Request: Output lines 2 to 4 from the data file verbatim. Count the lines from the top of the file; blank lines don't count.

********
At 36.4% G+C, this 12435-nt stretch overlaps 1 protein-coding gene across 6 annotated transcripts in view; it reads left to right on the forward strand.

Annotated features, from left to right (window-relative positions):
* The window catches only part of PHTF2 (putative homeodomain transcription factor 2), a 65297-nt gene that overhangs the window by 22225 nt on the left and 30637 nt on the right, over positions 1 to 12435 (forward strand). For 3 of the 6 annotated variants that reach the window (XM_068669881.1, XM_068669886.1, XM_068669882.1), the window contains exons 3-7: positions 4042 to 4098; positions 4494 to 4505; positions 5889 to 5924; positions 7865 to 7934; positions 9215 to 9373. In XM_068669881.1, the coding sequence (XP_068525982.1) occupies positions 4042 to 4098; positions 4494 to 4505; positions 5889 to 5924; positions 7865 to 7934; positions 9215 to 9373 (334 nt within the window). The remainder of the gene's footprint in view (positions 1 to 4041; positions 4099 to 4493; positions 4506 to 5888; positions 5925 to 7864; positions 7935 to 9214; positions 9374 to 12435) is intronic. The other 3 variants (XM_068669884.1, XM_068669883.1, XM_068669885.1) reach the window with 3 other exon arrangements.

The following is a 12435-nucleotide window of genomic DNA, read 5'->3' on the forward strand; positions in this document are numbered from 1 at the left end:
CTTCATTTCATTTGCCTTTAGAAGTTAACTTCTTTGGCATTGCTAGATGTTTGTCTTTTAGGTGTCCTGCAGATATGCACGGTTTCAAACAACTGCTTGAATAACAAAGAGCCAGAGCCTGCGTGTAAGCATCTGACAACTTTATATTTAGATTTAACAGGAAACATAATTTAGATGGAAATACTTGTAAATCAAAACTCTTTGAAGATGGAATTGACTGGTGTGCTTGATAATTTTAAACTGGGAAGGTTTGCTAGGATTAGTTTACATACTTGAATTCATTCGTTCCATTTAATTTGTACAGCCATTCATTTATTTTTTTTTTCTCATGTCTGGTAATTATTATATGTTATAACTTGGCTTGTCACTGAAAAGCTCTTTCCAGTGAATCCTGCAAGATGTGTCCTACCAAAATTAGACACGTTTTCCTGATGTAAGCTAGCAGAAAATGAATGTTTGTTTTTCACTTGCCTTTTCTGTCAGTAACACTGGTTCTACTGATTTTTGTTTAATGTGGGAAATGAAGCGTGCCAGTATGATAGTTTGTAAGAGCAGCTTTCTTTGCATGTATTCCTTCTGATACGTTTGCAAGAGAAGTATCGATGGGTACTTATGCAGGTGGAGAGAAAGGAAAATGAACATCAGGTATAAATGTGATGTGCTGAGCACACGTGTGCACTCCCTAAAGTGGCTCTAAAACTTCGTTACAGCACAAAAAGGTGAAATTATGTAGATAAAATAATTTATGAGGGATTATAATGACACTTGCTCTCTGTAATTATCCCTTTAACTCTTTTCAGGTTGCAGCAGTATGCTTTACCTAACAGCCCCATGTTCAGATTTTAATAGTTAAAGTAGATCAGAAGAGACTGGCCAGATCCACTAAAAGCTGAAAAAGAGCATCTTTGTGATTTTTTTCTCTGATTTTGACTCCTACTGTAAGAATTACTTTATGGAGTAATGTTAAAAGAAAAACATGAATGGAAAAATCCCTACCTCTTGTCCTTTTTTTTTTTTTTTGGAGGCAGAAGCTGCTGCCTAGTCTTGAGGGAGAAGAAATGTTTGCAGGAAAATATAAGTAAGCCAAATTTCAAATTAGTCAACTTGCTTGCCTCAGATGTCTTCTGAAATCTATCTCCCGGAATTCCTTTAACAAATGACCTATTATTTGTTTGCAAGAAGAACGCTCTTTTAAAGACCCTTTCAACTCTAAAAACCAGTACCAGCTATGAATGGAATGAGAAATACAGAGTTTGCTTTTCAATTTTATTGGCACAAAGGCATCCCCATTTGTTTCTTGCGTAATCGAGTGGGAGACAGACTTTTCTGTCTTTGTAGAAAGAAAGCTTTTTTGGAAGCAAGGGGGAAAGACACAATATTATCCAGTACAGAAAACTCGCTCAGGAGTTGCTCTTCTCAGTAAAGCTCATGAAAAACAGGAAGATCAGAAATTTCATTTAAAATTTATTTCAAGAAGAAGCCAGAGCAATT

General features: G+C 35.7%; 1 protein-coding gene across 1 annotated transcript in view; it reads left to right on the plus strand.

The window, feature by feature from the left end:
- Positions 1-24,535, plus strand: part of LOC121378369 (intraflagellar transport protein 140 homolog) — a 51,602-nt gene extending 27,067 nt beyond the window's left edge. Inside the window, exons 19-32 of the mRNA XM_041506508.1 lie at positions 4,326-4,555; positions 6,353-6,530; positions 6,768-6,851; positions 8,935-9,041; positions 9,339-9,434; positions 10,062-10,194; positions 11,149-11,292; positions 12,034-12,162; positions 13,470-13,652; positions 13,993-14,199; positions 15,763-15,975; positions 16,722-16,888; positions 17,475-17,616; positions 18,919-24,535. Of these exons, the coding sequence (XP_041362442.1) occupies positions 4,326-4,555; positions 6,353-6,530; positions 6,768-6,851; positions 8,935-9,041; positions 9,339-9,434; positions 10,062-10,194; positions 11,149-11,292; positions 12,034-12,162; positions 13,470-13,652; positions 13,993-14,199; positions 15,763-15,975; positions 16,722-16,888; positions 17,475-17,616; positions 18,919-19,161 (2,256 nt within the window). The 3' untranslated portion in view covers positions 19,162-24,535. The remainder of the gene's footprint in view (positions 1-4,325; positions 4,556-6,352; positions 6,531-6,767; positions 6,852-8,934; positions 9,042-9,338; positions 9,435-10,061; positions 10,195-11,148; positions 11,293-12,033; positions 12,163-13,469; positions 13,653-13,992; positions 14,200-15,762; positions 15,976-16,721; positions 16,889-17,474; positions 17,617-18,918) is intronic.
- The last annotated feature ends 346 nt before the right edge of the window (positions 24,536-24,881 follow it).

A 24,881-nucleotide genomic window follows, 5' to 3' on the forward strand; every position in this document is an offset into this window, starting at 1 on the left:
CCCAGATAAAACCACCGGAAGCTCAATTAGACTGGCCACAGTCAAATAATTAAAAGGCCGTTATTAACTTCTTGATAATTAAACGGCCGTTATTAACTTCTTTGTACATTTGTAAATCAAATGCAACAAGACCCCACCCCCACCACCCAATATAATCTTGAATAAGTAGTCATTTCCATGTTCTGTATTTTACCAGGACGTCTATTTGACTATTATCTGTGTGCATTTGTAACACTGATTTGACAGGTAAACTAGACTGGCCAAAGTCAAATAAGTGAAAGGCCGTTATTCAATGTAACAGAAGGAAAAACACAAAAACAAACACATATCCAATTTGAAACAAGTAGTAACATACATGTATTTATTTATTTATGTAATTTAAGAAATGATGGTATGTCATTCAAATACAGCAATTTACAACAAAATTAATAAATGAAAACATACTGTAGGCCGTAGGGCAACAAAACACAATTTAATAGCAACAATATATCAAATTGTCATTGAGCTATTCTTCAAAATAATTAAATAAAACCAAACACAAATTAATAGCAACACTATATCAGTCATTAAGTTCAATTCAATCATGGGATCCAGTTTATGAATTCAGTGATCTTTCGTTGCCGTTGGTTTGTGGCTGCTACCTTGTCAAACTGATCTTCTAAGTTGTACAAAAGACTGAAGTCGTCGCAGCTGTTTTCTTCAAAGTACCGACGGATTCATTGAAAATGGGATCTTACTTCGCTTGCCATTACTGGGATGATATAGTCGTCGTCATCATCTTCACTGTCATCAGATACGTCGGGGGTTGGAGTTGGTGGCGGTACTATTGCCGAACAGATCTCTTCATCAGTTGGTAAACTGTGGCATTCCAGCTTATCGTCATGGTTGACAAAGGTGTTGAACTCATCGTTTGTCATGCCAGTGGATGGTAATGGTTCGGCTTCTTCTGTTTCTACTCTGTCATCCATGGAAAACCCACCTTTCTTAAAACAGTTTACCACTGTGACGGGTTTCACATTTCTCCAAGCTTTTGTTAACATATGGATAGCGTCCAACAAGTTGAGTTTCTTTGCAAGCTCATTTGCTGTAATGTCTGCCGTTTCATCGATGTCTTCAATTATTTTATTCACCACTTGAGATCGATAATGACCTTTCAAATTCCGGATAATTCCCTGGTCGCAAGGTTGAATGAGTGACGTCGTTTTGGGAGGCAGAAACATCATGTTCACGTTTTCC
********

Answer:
Annotated features, from left to right (window-relative positions):
* The window catches only part of PHTF2 (putative homeodomain transcription factor 2), a 65297-nt gene that overhangs the window by 22225 nt on the left and 30637 nt on the right, over positions 1 to 12435 (forward strand). For 3 of the 6 annotated variants that reach the window (XM_068669881.1, XM_068669886.1, XM_068669882.1), the window contains exons 3-7: positions 4042 to 4098; positions 4494 to 4505; positions 5889 to 5924; positions 7865 to 7934; positions 9215 to 9373. In XM_068669881.1, the coding sequence (XP_068525982.1) occupies positions 4042 to 4098; positions 4494 to 4505; positions 5889 to 5924; positions 7865 to 7934; positions 9215 to 9373 (334 nt within the window). The remainder of the gene's footprint in view (positions 1 to 4041; positions 4099 to 4493; positions 4506 to 5888; positions 5925 to 7864; positions 7935 to 9214; positions 9374 to 12435) is intronic. The other 3 variants (XM_068669884.1, XM_068669883.1, XM_068669885.1) reach the window with 3 other exon arrangements.

The following is a 12435-nucleotide window of genomic DNA, read 5'->3' on the forward strand; positions in this document are numbered from 1 at the left end: